You can get a sense of whether both spouses are committed to the process by asking a question like, “Why do you feel that you need stewardship coaching?” Make sure each spouse answers. If one person gives a vague answer, they’re likely just going along with their spouse and may not have any real commitment to the process. Address this up front. If one spouse has a clear vision for what they want to accomplish through coaching, get that spouse to articulate the vision and determine whether the second spouse shares it.


Ensure that the nature of your relationship is clearly understood from the beginning. As a coach, you’re there to instruct and guide – but not to provide counseling, make decisions, or do the work for your clients. And certainly not to litigate arguments between spouses!

A covenant signed by both you and your clients at the beginning of the relationship can help clarify roles and boundaries and can serve as a guidepost when boundaries are in danger of being crossed.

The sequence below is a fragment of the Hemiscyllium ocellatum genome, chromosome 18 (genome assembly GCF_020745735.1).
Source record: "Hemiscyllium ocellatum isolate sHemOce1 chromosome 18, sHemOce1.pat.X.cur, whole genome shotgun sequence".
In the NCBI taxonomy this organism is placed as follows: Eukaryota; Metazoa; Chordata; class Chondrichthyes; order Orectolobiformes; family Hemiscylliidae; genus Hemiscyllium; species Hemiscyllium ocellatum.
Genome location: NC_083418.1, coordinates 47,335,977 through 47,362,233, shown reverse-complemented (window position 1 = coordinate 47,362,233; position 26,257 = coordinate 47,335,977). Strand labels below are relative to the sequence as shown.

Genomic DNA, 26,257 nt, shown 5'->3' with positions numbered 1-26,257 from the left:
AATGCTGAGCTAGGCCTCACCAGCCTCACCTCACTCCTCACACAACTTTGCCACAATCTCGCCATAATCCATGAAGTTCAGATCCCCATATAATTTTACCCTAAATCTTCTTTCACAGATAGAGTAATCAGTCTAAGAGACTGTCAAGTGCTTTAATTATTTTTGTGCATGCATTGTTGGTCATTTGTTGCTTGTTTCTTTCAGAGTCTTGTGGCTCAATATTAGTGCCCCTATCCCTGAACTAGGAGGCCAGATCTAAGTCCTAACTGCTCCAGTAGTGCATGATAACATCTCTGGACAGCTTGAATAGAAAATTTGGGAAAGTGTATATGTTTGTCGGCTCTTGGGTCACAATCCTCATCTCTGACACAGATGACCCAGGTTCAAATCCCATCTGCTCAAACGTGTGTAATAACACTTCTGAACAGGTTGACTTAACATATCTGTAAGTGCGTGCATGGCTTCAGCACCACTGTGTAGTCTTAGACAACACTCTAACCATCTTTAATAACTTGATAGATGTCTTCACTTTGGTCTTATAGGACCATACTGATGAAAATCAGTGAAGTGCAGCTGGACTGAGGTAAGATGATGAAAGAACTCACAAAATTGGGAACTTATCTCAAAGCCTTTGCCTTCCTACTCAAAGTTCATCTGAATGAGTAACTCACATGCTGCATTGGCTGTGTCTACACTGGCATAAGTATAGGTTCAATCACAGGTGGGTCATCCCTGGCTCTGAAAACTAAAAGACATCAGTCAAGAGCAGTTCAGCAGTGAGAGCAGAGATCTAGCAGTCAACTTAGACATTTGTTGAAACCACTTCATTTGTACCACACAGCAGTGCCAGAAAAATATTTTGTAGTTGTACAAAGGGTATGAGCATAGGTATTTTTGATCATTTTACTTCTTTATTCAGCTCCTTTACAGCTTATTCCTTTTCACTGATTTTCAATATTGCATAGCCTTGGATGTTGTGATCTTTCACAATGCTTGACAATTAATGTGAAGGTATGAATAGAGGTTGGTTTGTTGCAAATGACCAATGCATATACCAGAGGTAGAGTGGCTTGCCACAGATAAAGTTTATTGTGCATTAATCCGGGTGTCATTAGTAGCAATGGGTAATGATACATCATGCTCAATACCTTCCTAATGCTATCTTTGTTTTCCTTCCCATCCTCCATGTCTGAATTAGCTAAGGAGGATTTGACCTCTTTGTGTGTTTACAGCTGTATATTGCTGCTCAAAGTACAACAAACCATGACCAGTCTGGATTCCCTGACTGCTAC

One quick warning here: if there is a relationship outside the coaching relationship (eg, if you’re coaching a family member or a friend), then it becomes even easier for boundaries to get blurred. In general, it’s best to coach people you do not know well personally, to help keep the boundaries clear.


Your clients must be committed to the process if it’s going to work. Undoubtedly, they’re going to need to make some changes in their handling of finances. They need to be willing to make these changes in order to get on solid footing financially.

They also need to be committed to doing the work. You’ll be giving them homework assignments as part of each meeting, and you need to know that they’re going to complete those before the next meeting; otherwise, progress will stall.